French President Emanuel Macrons vows to make France an "undisputed leader in AI.(Photo by Chris McGrath/Getty Images)


Macron pledges to make France Europe’s ‘leader in AI’

“I want the State and public services to embrace Artificial Intelligence in all areas. And that it should be accessible to all citizens,” he said.


French President Emmanuel Macron has vowed to make France the “undisputed leader in AI” in Europe.

Following a meeting with France’s AI leaders on May 21, Macron publicly unveiled a comprehensive five-part plan on X regarding the artificial intelligence ​​industry in France.

Macron emphasized what he said would be the pivotal role of technology in his country, stating that “AI has a future in France”. He promised to invest heavily into the sector to make that a reality.

For France to become the AI ​​leader, Macron said there would need to be a greater focus on education and what he termed technological “democratization” across France.

The French Government wants to train 100,000 people in the proper use of AI and develop dedicated university and school sites, known as “AI clusters”.

These will receive a total of €400 million in investments and will be organized around nine centres of excellence across France, aiming to attract and nurture top researchers.

“I want the State and public services to embrace Artificial Intelligence in all areas. And that it should be accessible to all citizens,” he said.

Pupils will be trained on how to use AI in secondary schools, while guides will be provided to French companies on how they can use the technology.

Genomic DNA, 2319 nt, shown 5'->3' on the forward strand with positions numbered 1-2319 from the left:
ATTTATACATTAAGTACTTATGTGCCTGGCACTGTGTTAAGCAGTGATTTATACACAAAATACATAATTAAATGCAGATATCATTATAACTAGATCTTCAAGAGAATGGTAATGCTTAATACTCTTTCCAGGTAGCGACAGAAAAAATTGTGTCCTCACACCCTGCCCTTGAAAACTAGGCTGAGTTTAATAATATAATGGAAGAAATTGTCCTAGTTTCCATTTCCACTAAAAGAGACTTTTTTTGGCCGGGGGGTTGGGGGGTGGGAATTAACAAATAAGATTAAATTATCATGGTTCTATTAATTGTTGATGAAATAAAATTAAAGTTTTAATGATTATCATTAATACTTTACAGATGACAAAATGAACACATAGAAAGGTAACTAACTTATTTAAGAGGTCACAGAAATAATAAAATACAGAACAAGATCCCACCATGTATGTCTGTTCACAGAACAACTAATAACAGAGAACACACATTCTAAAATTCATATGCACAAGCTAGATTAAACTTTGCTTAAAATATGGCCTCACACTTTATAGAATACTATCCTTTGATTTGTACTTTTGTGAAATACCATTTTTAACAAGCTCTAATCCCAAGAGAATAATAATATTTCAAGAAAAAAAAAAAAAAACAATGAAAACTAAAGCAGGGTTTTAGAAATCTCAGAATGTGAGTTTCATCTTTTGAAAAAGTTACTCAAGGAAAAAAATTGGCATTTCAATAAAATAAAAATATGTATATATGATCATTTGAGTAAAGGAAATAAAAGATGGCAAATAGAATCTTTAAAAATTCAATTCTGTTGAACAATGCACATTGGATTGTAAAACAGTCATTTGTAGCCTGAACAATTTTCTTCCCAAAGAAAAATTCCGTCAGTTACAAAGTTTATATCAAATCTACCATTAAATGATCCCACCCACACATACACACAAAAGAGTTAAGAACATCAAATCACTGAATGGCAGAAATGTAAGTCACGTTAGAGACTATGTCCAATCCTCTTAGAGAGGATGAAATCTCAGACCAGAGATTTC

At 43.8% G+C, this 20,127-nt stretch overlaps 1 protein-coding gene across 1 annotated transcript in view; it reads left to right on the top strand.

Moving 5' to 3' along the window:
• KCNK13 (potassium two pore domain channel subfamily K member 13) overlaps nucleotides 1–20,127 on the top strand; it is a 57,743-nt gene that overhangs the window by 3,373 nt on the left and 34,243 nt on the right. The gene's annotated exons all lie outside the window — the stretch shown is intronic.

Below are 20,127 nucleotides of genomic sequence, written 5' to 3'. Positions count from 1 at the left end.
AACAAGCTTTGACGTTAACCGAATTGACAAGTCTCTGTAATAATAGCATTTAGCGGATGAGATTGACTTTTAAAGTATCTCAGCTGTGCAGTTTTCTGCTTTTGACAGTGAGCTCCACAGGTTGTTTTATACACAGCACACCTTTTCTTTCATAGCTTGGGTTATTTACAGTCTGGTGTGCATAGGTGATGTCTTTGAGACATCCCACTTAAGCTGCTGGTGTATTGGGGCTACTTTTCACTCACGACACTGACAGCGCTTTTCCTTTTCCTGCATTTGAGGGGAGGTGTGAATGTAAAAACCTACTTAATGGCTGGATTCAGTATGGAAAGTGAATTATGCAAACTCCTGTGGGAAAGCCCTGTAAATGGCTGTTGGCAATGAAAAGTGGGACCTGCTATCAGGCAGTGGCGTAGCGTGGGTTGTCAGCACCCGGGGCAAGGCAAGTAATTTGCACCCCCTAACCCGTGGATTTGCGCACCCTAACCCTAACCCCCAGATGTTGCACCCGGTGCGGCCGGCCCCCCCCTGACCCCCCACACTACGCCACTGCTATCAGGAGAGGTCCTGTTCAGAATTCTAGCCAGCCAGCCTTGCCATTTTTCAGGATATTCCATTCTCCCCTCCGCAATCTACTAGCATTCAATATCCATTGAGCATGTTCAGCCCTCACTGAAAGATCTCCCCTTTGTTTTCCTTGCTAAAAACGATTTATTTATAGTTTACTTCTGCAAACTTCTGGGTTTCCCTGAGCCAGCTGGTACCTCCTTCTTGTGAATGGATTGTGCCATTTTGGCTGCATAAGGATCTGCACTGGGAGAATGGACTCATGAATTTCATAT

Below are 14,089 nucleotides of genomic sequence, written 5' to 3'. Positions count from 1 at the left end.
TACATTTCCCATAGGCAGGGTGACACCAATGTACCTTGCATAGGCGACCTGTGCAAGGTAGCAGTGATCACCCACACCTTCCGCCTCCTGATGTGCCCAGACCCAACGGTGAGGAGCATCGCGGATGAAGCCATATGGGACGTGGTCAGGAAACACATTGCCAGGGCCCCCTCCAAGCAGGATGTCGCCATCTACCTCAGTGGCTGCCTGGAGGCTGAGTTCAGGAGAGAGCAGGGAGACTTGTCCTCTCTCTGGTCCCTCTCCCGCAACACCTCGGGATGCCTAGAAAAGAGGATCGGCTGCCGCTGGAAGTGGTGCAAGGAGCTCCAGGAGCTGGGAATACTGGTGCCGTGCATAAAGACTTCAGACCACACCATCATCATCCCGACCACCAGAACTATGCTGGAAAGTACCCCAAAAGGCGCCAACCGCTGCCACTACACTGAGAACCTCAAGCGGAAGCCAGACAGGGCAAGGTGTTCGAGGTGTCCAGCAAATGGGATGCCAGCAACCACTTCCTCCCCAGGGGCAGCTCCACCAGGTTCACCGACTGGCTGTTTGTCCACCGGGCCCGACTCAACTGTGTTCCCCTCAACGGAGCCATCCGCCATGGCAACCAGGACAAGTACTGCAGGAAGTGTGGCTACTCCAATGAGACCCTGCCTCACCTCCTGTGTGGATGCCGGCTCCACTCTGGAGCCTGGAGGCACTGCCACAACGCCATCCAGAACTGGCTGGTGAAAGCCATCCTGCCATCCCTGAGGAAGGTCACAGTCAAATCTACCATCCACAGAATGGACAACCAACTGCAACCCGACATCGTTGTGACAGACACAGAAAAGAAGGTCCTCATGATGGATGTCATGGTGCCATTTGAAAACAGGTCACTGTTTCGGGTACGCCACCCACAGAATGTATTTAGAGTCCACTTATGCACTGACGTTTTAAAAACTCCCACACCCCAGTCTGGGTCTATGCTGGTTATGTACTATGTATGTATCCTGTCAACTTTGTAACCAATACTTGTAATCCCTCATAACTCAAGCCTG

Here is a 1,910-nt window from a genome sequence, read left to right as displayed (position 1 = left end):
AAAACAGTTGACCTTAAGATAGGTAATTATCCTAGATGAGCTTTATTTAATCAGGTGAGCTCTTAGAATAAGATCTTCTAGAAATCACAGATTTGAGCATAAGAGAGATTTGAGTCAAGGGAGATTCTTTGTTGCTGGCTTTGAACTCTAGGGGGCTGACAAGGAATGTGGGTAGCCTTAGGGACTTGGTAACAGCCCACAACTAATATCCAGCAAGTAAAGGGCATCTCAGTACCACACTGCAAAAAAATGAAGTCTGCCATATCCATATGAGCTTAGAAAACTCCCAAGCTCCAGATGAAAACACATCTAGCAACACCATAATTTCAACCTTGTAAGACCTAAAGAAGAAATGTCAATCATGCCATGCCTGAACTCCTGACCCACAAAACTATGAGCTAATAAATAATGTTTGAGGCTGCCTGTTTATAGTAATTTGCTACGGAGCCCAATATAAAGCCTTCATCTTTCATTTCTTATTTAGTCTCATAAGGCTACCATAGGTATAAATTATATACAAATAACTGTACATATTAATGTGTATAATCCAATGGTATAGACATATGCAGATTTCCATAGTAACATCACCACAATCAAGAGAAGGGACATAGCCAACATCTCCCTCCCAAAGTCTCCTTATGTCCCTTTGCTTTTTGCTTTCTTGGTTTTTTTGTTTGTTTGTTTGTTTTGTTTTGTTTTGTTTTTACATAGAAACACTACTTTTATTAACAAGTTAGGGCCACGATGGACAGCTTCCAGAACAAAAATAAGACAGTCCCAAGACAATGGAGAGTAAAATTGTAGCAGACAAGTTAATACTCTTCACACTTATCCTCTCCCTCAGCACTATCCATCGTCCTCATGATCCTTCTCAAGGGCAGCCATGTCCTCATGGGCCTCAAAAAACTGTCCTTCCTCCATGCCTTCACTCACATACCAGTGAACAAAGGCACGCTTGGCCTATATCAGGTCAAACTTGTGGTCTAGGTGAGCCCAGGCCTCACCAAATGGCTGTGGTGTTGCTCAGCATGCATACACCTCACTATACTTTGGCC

The French Government will also organize “AI cafés” throughout France so citizens can gain a greater understanding of artificial intelligence.

Other key sectors to be targeted include infrastructure and investment.

France is set to “develop a strategy to attract private-sector players so that we can attract the entire value chain, from semiconductors to data centres and the cloud”, Macron said.

His bid to make France the leader in AI comes amid growing regulation of the technology in Brussels.

The European Union has just approved its AI ​​Act, which is designed to prevent misuse. The legislation, which is due to come into force in 2026, has been criticised by some as making the bloc less competitive on the world stage.

Regarding the promotion of AI, Macron will face multiple challenges including demystifying the role of the technology as there are fears it could pose a risk to workers.

In December 2023, during a conference on AI, former Renaissance MP and celebrated mathematician Cedric Villani and AI researcher Laurence Devillers spoke out about concerns of AI replacing human labour.

“AI raises questions for certain professions,” said Villani, citing programmers as an example.

“There are two risks to consider. Firstly, a form of standardization, less creativity. Secondly, there is the risk of a loss of individual skills,” he added.

“If the machine codes for you, you are much less motivated to maintain your programming skills.”